New ATC Curriculum Rolled Out


The FAA has rolled out its new Enhanced Air Traffic-Collegiate Training Initiative (AT-CTI) designed to allow graduates of college ATC courses to go directly to on-the-job training instead of stopping first at the FAA academy in Oklahoma City. “After graduating from one of the eligible schools, new hires can immediately begin localized training at an air traffic facility,” the agency said in a news release. “These graduates still must pass the Air Traffic Skills Assessment (ATSA) exam and meet medical and security requirements.” The FAA designed the enhanced curriculum to cover the material that college grads have been getting at the academy. Colleges can apply to be in the program in April.

The initiative was announced late last year as a measure to increase the throughput of ATC candidates through the system by freeing up space at the academy for those who are accepted “off the street” based on aptitude and psychological test results rather than first attending college programs. The FAA is short about 3,000 controllers and while there have been efforts to increase the numbers, the net workforce has not changed thanks to a bubble of retirements. Staff shortages have led to an increase in overtime and linked to a corresponding increase of close calls involving ATC in the last couple of years.

The FAA insists it’s not watering down training by making college grads skip the intense training at the academy and it will closely monitor the new program. “To ensure the highest quality of the Enhanced AT-CTI graduating students, the FAA has already provided guidance on academy criteria and coursework and will oversee all program requirements,” the agency said. “These schools will follow all the technology, testing, oversight, and participation requirements of the new Enhanced AT-CTI program.”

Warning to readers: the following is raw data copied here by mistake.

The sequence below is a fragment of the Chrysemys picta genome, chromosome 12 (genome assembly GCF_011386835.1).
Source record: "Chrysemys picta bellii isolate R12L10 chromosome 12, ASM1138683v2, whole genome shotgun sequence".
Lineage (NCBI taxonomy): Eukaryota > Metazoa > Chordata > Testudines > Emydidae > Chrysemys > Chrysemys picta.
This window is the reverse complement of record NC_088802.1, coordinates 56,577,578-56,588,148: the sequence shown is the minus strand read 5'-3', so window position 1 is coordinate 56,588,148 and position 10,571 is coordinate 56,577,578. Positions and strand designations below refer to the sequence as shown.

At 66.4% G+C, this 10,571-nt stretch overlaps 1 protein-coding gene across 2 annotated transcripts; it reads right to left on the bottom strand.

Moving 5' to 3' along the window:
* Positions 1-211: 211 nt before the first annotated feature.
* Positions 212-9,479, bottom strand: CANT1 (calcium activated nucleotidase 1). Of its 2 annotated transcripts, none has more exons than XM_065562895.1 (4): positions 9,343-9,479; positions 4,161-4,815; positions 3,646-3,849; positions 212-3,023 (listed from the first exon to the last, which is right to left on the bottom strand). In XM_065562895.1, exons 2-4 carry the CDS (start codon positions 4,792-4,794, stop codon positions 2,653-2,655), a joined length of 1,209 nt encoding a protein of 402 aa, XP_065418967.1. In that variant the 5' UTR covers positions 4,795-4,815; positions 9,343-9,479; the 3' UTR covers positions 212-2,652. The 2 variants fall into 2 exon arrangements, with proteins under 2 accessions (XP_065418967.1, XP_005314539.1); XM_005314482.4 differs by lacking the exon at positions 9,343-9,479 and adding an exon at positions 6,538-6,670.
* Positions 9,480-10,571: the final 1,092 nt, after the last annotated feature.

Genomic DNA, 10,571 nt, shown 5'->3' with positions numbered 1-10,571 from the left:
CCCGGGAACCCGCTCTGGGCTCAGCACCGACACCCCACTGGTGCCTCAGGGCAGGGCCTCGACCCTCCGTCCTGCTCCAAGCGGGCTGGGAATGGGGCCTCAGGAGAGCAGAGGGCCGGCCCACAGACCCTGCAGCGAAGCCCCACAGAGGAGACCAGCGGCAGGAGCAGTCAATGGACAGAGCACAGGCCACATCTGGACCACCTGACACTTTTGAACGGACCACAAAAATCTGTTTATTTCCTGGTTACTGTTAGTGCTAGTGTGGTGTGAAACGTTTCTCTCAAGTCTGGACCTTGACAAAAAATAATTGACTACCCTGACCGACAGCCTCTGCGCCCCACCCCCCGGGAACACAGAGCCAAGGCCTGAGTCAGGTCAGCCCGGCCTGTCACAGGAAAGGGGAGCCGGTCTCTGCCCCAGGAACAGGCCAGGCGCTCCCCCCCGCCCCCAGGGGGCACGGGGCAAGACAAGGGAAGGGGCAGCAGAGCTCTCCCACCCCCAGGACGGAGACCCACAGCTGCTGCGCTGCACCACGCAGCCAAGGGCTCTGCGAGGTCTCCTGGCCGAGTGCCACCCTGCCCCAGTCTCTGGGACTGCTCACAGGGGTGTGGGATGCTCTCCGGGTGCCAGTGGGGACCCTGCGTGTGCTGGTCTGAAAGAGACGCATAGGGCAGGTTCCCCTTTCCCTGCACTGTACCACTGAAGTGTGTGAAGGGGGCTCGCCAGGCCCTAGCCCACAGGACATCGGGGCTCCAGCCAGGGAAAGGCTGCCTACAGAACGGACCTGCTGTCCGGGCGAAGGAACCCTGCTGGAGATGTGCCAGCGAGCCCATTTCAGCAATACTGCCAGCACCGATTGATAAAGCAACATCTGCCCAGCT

Russ Niles
Russ Niles is Editor-in-Chief of AVweb. He has been a pilot for 30 years and joined AVweb 22 years ago. He and his wife Marni live in southern British Columbia where they also operate a small winery.


  1. A good CTI background should be plenty to get a newbie ready for facility training. There’s no reason it can’t be done as well or better than the FAA Academy program. And the sooner we can get more people qualified and certified, the better!

  2. There are a LOT of ‘ifs’ in this scheme. From my experience on the ATC side, CTI schools weren’t the ‘silver bullet’ they were sold to be. I didn’t find the CTI grads able to pick up the job any faster than off-the-street (OTS) hires, and this was when CTI grads still went to the Academy after graduating from their CTI program.

    If anything, we had some issues with CTI grads who had an attitude of ‘entitlement’, thinking the fact they paid for their own education at a CTI school made their eventual certification a fait accompli.

    IF the FAA aggressively monitors the CTI schools to ensure they don’t run a ‘participation trophy’ program which passes marginal and sub-marginal students, this might work. Otherwise, all it will do is push the task of weeding out the ‘weak sticks’ up to the field facilities. Based on my experience from 30+ years in the biz, I rather doubt it will.

  3. Mr Brown
    I couldn’t agree with you more. It’s a feel good scheme that will only make a bad situation worse. Kicking the can into someone else’s yard.

  4. Agree with Mr Brown. I was an instructor at the Academy in Oklahoma. Off the street or CTI school made no difference in skill level or pass rate as I remember. That was the general consensus.

    This program will allow kids who can afford it a guaranteed job. Those who can’t afford a two year college won’t have a chance. Or is there still a selection process and is the FAA funding it?